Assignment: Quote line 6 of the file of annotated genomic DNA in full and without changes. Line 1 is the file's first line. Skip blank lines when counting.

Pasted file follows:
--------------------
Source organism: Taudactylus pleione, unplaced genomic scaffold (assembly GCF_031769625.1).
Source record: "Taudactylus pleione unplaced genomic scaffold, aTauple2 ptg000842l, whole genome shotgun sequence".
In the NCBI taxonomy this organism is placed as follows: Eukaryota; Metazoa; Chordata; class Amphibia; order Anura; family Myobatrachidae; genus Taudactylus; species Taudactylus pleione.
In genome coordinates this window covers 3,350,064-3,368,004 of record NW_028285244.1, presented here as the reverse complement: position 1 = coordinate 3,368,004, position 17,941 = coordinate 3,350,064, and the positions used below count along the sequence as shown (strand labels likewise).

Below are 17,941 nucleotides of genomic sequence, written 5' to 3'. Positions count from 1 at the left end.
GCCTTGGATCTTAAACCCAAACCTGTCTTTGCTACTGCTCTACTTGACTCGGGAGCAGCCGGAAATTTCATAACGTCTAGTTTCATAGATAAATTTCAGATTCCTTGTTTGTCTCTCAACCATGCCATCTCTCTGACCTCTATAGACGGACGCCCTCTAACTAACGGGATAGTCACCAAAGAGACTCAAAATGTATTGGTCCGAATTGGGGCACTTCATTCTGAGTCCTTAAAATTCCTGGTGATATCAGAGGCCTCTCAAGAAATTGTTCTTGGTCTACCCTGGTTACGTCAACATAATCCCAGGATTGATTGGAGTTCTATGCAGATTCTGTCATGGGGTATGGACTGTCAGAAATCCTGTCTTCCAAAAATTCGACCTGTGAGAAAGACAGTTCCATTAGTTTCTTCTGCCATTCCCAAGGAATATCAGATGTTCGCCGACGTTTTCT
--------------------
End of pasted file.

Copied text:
GCCTTGGATCTTAAACCCAAACCTGTCTTTGCTACTGCTCTACTTGACTCGGGAGCAGCCGGAAATTTCATAACGTCTAGTTTCATAGATAAATTTCAGATTCCTTGTTTGTCTCTCAACCATGCCATCTCTCTGACCTCTATAGACGGACGCCCTCTAACTAACGGGATAGTCACCAAAGAGACTCAAAATGTATTGGTCCGAATTGGGGCACTTCATTCTGAGTCCTTAAAATTCCTGGTGATATCAGAGGCCTCTCAAGAAATTGTTCTTGGTCTACCCTGGTTACGTCAACATAATCCCAGGATTGATTGGAGTTCTATGCAGATTCTGTCATGGGGTATGGACTGTCAGAAATCCTGTCTTCCAAAAATTCGACCTGTGAGAAAGACAGTTCCATTAGTTTCTTCTGCCATTCCCAAGGAATATCAGATGTTCGCCGACGTTTTCT